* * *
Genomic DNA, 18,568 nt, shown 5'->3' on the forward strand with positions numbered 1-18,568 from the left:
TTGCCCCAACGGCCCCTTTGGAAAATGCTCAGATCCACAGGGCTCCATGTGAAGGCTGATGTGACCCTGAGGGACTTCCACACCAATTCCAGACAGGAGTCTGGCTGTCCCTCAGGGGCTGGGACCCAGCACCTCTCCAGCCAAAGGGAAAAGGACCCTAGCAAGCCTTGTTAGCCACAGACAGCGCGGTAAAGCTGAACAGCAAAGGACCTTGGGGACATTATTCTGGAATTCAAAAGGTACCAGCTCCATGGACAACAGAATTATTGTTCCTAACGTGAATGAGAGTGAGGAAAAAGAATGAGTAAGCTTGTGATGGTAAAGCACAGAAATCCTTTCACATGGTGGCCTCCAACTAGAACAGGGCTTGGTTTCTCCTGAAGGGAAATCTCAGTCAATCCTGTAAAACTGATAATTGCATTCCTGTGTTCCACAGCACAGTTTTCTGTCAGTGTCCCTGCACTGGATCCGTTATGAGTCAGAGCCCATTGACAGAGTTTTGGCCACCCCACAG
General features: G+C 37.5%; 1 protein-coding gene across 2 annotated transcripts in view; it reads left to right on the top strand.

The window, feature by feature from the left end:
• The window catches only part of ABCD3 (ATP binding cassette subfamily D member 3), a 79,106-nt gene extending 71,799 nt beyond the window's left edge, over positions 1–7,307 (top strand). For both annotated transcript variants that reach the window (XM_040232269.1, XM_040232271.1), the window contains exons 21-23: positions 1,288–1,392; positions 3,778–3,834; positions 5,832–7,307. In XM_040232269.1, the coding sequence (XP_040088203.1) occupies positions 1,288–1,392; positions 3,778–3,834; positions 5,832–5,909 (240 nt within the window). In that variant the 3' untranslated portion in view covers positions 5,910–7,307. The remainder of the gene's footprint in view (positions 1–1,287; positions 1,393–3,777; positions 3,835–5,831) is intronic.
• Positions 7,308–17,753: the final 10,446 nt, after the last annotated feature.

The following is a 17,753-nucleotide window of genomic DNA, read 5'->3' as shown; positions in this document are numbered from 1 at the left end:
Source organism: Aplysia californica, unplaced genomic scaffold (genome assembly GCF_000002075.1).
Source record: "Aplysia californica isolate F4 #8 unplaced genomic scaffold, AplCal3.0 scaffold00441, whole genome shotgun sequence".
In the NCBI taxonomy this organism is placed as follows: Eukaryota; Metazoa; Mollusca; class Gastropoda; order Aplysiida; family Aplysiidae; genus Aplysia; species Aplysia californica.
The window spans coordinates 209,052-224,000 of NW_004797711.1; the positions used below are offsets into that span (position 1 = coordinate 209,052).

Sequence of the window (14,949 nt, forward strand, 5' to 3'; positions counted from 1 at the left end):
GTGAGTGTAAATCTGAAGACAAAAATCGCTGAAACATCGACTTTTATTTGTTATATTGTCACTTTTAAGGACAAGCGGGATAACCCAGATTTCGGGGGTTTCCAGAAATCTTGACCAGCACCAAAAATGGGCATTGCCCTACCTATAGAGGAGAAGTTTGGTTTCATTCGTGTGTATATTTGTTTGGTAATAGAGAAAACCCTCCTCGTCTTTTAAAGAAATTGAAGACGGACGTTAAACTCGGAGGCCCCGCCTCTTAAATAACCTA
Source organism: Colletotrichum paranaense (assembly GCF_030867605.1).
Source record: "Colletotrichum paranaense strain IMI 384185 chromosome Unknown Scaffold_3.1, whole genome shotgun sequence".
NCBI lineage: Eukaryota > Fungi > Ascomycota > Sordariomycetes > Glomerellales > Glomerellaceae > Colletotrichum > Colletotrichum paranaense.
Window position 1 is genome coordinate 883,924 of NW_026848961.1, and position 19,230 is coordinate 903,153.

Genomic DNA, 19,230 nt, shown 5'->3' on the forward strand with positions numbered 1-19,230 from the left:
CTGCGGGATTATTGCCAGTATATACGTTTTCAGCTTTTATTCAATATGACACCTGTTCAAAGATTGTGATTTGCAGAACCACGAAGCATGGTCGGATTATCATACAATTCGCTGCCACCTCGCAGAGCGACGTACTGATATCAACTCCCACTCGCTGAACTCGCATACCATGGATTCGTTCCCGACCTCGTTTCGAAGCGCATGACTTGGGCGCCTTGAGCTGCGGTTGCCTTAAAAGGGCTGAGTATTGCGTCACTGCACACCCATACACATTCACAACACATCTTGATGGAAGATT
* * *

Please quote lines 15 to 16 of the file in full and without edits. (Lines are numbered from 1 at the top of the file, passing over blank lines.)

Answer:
Source record: "Colletotrichum paranaense strain IMI 384185 chromosome Unknown Scaffold_3.1, whole genome shotgun sequence".
NCBI lineage: Eukaryota > Fungi > Ascomycota > Sordariomycetes > Glomerellales > Glomerellaceae > Colletotrichum > Colletotrichum paranaense.